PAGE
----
Book Group Toolbox #67: How Literature Works
Posted by: Kaite Stover
I’m always prowling the new fiction and nonfiction shelves looking for “the next big book group thing”. Since I’m usually looking for narrative non-fiction, I tend to focus on the 300s, 600s, and 900s.
But when I remind myself to browse the 400s and 800s, I’m always pleasantly surprised by what’s on the shelf. My last trip down the 800 aisle turned up my new favorite resource for book group facilitators, How Literature Works: 50 Key Concepts by John Sutherland.
Both newcomers and seasoned book group leaders will find useful, accessible, and humorous ways to present some high-toned literary concepts to book group readers. The slim, paperback volume from Oxford University Press is divided into six sections. The first section will the most interesting for new participants or discussion leaders and a great refresher for experienced facilitators.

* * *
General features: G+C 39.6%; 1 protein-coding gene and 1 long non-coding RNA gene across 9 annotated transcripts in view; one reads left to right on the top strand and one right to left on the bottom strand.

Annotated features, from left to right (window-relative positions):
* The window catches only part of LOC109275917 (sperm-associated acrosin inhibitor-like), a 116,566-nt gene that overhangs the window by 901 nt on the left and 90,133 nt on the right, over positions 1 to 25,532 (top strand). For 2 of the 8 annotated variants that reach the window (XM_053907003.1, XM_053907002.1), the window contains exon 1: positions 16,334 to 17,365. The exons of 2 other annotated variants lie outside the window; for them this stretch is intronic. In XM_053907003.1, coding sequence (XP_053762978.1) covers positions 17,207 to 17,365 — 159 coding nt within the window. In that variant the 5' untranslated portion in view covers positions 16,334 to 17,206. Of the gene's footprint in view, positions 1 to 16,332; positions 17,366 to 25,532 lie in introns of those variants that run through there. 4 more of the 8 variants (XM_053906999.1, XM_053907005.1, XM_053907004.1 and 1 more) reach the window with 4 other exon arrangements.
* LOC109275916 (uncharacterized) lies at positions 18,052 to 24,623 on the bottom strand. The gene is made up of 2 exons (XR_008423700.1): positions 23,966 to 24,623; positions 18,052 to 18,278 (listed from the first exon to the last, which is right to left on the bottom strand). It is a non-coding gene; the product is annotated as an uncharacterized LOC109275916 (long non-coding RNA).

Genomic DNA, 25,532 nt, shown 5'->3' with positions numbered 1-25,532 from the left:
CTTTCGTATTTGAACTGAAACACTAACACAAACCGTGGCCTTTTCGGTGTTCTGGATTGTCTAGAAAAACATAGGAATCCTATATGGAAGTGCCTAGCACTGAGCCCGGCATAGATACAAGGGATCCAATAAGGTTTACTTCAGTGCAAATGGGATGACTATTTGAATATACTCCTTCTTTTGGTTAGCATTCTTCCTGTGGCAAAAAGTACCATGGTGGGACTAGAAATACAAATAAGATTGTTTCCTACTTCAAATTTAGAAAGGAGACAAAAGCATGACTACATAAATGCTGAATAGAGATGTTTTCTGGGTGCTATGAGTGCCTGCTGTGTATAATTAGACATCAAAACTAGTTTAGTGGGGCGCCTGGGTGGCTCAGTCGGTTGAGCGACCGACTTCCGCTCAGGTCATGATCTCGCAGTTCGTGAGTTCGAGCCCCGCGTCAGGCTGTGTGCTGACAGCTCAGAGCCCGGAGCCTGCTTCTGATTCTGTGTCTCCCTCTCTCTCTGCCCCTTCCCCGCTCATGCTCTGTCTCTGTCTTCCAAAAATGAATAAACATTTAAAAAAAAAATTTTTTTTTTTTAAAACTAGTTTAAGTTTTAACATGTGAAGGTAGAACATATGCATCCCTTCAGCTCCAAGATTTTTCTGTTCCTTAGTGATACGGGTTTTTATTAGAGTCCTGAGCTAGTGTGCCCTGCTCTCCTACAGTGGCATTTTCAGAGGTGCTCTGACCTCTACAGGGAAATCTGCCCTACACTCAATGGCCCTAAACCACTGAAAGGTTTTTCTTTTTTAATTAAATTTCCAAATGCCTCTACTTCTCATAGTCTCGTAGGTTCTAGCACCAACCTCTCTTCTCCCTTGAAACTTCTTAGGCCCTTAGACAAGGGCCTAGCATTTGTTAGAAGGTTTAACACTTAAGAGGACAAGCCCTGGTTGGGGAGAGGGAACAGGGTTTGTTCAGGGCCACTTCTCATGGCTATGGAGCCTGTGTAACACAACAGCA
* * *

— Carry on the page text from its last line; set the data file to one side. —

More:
Sutherland explains, with clarity and wit, terms such as Mimesis, Hermeneutics, and Intentionalism. Most book group folks probably won’t discuss these literary terms, but if they turn up in conversation, it’s great to have a working understanding of them.
The entries I think most readers and leaders will find useful are The Classic, Gothic, and Narrative/Story. Book groups are always wrestling with the conundrum ‘what is a classic?’ Sutherland references T.S. Eliot and literary critic Frank Kermode on the term ‘classic’ and provides conversation prodding issues for readers to contemplate as they decide for themselves what is a classic.
One of the entries that has stayed with me is Narrative/Story. Sutherland talks about the difference between the terms and I’ll be a better leader of discussion while I think about these differences as I’m reading. In Sutherland’s words, “Story directs attention to what is told. Narrative directs attention to how it is told.” After reading this segment, go to page 84 and read the entry on Style.
And for readers and leaders who like a challenging quiz, turn to page 102 and take Sutherland’s “How well read are you?” quiz. It’s not easy.